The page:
He restores the core of me. That’s what I want. The core.

I think to be in this place is to accept humanity. To accept that every one of us is influenced and hampered and selfish but also capable of great love, great jo--and has a story to tell.

And I want to hear the stories around me, understand their influences and factor that in, but I also want to be a textured enough person to hear everything and understand that there might be some truth I need to take amidst a lot of things that offend me, but I also need to be wary of those things that offend me, and why. And what, on the flip side, do I trust?

I tend to write a lot of these pieces from a semi-secular place because I don’t want to divide people in my life into camps. But I guess this whole piece is about camps and bubbles, like I’ve written before.

But now…I’m in it. Because some of the camps I’m about to leave, or have left. And now I’m really coming to the place of foundation, of bare essentials: my faith is real, my relationship with God is the thing I’m fighting to put first, because He’s the one who I can trust above all others to guide me to his truth.

And yes, I need community to help understand Him better. But I also need to have at least a quadrant of a tribe who understands gray, who understands texture, who supports other people like myself seeking to find that kind of understanding.

It’s strange to have this experience of being torn at the seams when in this current political climate. I know this is something that happens normally for people who are my age, but it’s very strange to have the feeling of it being amplified on a national or global level really, where it seems everyone is coming to the end of themselves, everyone is having that moment of “No, I won’t stand for this.” And as much as I’m experiencing this internally, my prayer for this nation is that we could all figure out this balance together.

It’s hard for me to even say without laughing at my own idealism because there’s so much hopelessness in this nation at this moment that sometimes I can’t even talk about it. But I have to keep talking about it. And I have to acknowledge that there is something to the end of the rope moment on this level that I think will help us.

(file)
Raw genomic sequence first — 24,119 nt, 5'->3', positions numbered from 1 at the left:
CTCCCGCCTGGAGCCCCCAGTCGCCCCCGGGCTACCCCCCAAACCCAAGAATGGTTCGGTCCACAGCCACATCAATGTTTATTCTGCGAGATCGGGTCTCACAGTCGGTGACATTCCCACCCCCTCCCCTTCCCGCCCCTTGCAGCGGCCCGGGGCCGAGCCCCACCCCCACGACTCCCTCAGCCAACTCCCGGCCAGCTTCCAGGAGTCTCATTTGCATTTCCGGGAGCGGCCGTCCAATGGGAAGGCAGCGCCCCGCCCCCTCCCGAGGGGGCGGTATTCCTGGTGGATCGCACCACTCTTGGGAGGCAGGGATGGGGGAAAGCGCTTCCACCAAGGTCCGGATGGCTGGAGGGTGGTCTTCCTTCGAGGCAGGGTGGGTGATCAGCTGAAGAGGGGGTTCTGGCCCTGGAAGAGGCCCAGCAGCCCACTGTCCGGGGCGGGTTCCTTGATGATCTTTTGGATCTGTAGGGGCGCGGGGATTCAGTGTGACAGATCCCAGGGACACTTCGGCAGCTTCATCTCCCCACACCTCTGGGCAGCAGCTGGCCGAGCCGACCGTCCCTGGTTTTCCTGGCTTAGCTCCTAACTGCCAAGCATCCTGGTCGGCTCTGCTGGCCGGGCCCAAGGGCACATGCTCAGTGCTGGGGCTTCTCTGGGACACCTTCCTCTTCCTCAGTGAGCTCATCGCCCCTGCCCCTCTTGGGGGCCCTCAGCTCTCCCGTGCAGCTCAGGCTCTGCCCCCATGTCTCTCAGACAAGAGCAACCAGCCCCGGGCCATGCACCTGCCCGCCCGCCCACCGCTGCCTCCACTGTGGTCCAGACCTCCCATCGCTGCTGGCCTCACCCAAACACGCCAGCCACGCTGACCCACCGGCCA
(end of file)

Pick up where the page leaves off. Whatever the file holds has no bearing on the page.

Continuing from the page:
And the challenge is, this road is unseen. This is the leap of faith. Standing out on what feels like a precipice and jumping off. One moment you feel free, you feel the wind on your face. The next—you really, really wonder if you’re going to fly, or if death awaits you. If a more crushing pain than you ever thought you could withstand is right ahead.

This is the adventure I asked for. I’m standing in it right now. So there I am, wanting to run back, back, and back into an older version of me. And I have to forgive myself if I yield here. I have to forgive myself, because then that will be part of the story. All things are redeemable.

But do I believe that I could be strong enough, that I could be brave enough to be in the worst place a little bit longer?

Could I believe in myself enough to get to the person I am on the other side of this? The person I’ve been asking to become for so long—myself? 

I don't know. But I know this--I can articulate a clear turning point in November 2016, in the days after the election, where I said to myself, "That's it. You're done worrying about what people think. From this moment on, you start telling the truth. You start standing up for the marginalized. There is not a single moment that can afford to be wasted."

I've made so many promises like this to myself over a lifetime, and most are unkept--but this one's been different. No, I haven't done it all right. And there has been much lost along the way. But I think most, if not all of it, was supposed to go.

And I'm different now. I'm not the little girl who was terrified she'd never have friends, that she'd be alone, so she tried to mold to what they wanted. I am myself in process.

Yes, much of this process has been lonely. But for what is to breathe free, pursuing love and truth--I don't regret getting on this bus for a minute.

Thoughts on Hope, Marching with Year-Tired Feet

Thoughts on Hope, Marching with Year-Tired Feet

Baked Goods and Boundaries: The Deal with Me and Pie

Baked Goods and Boundaries: The Deal with Me and Pie